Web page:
The financial committee took its first tactical steps in 2013, reducing the exposure to fixed income to 50%. Grauls explains: “These past years, the circumstances have been quite challenging. Interest rates are very low and the creditworthiness of a number of countries has been brought into question.”
The finance manager says the move has borne fruit. From a tactical point of view, exposure is still tilted towards equities. This year the scheme will carry out a new ALM study, and Grauls is unsure whether the tactical positions will be retained. The current market conditions suggest that might be the case.
However, according to Grauls, one of the goals of the next ALM study is to diversify the portfolio. A likely proposed solution to increase the portfolio’s sources of risk and return will be investing in alternative assets. Other than some infrastructure and listed real estate investments, Pensioenfonds Metaal OFP does not have any alternative exposure.
Frederickx and Grauls pride themselves on the scheme’s exposure to domestic infrastructure. Grauls says: “For years, our goal has been to play a role in the development of social and environmental infrastructure.”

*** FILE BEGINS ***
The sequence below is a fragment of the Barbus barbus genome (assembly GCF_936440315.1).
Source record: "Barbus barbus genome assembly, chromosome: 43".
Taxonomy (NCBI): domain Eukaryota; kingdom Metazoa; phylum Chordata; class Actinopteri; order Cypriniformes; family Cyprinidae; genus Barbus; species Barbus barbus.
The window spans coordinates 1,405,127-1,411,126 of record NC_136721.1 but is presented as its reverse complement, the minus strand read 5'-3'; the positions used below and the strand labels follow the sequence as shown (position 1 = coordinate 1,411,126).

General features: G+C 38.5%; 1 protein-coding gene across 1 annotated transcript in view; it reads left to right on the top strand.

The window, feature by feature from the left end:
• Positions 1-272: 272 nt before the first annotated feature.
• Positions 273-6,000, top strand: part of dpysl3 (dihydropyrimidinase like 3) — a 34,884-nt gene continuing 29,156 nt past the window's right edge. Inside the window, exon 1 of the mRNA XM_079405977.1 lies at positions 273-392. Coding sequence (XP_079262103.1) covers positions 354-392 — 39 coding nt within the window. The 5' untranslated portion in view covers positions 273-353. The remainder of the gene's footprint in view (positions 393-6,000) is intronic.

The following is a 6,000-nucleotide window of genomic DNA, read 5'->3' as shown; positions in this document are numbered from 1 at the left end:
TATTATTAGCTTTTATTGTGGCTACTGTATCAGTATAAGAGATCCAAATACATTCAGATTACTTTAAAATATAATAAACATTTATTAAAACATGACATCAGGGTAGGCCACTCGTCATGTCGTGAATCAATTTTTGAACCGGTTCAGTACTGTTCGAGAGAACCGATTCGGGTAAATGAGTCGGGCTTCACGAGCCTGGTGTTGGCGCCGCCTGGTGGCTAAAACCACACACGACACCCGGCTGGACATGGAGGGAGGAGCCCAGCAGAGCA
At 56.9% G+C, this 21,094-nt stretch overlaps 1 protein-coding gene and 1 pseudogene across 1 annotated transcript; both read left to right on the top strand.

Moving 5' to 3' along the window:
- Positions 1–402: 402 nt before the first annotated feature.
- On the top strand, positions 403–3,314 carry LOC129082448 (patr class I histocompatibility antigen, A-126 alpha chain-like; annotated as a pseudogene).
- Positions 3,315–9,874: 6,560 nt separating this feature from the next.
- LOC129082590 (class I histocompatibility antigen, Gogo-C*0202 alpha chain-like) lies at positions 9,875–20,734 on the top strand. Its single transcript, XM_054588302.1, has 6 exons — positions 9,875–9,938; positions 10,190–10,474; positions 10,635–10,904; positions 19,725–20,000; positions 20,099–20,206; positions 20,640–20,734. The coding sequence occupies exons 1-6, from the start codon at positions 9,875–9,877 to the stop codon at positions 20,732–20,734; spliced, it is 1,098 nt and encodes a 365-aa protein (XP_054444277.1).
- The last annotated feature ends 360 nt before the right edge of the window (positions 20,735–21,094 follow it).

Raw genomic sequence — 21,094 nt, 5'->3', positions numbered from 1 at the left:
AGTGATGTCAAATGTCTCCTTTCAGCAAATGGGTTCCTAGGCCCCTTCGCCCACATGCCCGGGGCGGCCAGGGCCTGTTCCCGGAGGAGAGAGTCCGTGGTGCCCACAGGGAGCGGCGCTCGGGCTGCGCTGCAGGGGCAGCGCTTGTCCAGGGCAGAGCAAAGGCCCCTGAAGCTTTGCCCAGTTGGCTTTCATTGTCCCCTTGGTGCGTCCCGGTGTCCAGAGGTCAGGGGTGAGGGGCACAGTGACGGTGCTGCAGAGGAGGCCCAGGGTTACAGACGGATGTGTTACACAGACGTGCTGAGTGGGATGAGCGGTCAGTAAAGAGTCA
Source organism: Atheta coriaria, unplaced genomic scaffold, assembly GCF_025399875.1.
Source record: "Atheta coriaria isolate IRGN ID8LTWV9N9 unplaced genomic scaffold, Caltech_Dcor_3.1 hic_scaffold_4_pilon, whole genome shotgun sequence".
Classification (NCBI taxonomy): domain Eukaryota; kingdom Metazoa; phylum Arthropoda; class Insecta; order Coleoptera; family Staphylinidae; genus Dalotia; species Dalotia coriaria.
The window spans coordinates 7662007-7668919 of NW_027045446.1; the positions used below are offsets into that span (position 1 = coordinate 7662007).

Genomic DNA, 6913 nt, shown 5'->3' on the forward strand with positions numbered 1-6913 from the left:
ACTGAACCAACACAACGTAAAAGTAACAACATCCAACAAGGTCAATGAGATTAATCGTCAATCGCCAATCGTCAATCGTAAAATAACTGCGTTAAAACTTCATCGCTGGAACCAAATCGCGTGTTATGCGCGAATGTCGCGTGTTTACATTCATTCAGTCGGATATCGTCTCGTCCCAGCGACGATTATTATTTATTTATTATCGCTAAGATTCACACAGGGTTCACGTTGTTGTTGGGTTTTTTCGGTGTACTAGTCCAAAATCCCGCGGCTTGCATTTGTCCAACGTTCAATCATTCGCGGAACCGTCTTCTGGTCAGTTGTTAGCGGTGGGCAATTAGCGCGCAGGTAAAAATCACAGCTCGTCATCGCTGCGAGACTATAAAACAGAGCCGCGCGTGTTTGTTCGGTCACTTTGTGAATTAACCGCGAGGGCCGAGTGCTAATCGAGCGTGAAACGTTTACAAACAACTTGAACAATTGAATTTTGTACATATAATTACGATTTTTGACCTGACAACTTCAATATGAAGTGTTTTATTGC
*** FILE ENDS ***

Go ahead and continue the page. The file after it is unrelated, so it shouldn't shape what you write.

In 2011, Pensioenfonds Metaal OFP was among the first Belgian funds to invest in local infrastructure, when it signed a partnership agreement to support infrastructure in Belgium and neighbouring countries in the form of the PMF Infrastructure Fund. It provides the scheme with a portfolio of loans and equity in local renewable energy and infrastructure projects. Pensioenfonds Metaal OFP is the main investor in the fund. Later, in 2014, the scheme invested in a sport-related infrastructure project in Belgium.
Both projects can be classed ‘impact investing’, referring to investments made to generate a measurable, beneficial social or environmental impact alongside a financial return. It is a more focused component of the ESG universe.
A recent addition to the ‘impact investing’ portfolio, dating from the end of 2015, is a €40m commitment – consisting of both debt and equity – to local small and medium-sized enterprises. The stated objective of this investment is stimulating national employment, not only in the metal sector.
Grauls says: “We try to stimulate local sustainable projects that can have an impact in terms of environment, employment and social services. If you look at the three projects amounting to about €80m of commitments within the total portfolio, we see it as a sizeable exposure.”